How It All Started

Goats didn’t feature in Shaun Thomson’s initial plans for dairy farming but a bright idea from his wife planted the seed that goats could be worth looking at. And that’s what he did. With a passion for farming and an interest in the pasture to plate to export model, Shaun started researching options that could be achieved without the burden of a large debt. Milking goats came out on top, so after much discussion he teamed up with a mate to start Goat Island Dairy.

“Me and a mate had talked for six months that milking goats would be a great idea. I got sick of talking and went out and bought our first goats. At that stage, we had no land or no dairy shed to milk them in but buying the goats put us under a lot of pressure to do some problem solving”, elaborates Shaun.

The Business Today

Three years down the track and Goat Island Dairy now milks 130 goats on their farm on the outskirts of the picturesque Otago Coast in a little place called Purakanui, a 25-minute drive north of Dunedin. The land has a fairly steep contour and the annual rainfall is relatively low, at 800mm. The farm includes a 16-hectare milking platform plus a 24-hectare run-off that is used to rear young stock and winter milkers.

Once the goats are finished in the shed, their great tasting milk is sent to a pasteuriser on site to be heat-treated, then either bottled into a recyclable glass bottle or used for making one of six varieties of cheese.  The milk and cheese are then sold under the Goat Island Dairy brand to cafés and loyal customers at the local farmers market. The products will also soon be available in supermarkets. Building a consumer brand is an integral part of Goat Island Dairy’s farm to plate vision with their mission being to create the best milk products possible and doing this in the most sustainable way. Although not certified organic yet, this is on the agenda for the future.

Goat Island Dairy can feel proud of what it has achieved to date, as it is no mean feat establishing a vertically integrated business and acquiring the wide range of knowledge and skills required to farm a new species, manufacture a range of dairy products and develop and sell a consumer brand. Renovating the dairy, adding a manufacturing room, getting regulatory sign-off, filling and selling the first bottle of milk, making beautiful cheese and getting products into cafés and now supermarkets, are some of the business’ highlights. But with any small business, scaling to increase revenue and profit is key to longevity.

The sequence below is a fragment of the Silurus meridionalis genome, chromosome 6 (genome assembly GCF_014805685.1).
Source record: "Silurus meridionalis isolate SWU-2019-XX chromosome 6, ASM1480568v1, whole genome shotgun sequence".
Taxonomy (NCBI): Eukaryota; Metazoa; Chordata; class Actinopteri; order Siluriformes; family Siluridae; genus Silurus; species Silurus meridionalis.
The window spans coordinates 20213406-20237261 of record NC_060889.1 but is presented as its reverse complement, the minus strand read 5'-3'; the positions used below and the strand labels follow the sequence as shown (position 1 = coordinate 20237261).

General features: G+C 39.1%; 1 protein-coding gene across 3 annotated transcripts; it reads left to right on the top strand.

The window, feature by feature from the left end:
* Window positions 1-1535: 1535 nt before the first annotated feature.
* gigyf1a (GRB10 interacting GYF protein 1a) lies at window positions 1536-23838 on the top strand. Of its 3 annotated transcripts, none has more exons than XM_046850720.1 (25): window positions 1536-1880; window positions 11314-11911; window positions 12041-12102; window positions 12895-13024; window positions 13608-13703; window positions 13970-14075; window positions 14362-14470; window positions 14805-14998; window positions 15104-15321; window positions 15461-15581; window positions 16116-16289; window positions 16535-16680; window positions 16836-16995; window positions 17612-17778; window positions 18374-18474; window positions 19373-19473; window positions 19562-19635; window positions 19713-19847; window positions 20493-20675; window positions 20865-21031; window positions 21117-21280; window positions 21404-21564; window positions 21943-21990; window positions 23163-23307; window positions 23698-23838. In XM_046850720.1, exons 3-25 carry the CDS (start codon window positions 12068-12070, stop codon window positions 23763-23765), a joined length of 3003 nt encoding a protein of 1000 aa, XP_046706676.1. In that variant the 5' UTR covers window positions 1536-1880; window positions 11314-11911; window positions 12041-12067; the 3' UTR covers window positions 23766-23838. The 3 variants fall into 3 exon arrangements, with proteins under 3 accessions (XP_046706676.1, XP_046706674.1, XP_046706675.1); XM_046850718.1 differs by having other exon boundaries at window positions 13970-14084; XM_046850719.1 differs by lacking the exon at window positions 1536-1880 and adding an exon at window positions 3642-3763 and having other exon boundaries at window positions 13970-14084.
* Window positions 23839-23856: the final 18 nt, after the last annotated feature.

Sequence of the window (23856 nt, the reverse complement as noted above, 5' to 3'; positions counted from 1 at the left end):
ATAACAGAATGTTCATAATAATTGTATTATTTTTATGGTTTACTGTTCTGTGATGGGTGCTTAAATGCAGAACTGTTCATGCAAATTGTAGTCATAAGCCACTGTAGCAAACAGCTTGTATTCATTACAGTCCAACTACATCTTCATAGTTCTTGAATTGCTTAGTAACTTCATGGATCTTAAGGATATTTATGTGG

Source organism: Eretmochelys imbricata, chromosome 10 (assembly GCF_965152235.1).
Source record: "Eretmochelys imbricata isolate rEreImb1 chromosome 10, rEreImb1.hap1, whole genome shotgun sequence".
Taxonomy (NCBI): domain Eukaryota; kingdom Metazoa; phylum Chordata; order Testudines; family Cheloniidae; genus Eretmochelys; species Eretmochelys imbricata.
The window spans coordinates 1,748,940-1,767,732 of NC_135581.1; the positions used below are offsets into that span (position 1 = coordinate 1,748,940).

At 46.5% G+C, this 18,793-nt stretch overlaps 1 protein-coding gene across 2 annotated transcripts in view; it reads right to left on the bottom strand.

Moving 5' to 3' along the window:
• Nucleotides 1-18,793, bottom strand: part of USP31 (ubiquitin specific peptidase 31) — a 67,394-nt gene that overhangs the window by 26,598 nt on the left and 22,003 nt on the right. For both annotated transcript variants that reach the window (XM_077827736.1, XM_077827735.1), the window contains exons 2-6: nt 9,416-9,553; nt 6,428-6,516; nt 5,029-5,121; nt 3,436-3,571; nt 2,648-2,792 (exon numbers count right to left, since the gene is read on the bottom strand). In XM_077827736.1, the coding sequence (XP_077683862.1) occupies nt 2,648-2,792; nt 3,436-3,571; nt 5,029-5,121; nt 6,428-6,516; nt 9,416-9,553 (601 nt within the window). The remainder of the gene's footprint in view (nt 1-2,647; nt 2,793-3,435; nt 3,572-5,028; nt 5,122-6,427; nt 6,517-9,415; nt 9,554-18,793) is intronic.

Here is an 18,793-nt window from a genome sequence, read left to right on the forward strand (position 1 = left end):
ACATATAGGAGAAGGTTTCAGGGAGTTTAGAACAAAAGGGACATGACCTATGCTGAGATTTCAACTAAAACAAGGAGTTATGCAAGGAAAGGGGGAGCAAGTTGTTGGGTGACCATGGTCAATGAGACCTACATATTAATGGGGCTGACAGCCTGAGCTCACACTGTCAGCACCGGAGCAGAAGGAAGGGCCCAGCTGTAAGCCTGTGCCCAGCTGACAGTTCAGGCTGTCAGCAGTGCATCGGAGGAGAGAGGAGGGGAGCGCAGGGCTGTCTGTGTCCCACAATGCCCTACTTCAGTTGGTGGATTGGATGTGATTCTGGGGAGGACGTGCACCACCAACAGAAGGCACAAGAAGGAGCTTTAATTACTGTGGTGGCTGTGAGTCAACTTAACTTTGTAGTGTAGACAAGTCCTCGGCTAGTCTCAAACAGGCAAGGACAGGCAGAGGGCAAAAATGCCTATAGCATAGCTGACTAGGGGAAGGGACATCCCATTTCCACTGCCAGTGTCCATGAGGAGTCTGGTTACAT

Next Steps

“Any new step creates new challenges that just need to be worked through, but this keeps it exciting and you become very good at problem solving”, explains Shaun. Once we have established ourselves in the New Zealand market, we will start building a value-added exporting company. To start working towards this aspiration, Goat Island Dairy is raising capital to fund the acquisition of an established quality dairy farm to milk goats and cows with the possibility of adding sheep at a later date. Shaun and his team are also interested in investing in a spray drier to process their milk and is looking for other doers who are keen to join forces and get the industry moving in the South Island.

For more information on investment options in Goat Island Dairy  please contact Shaun Thomson via email  thomsonholdings@yahoo.co.nz or phone Shaun Thomson on 0274168015

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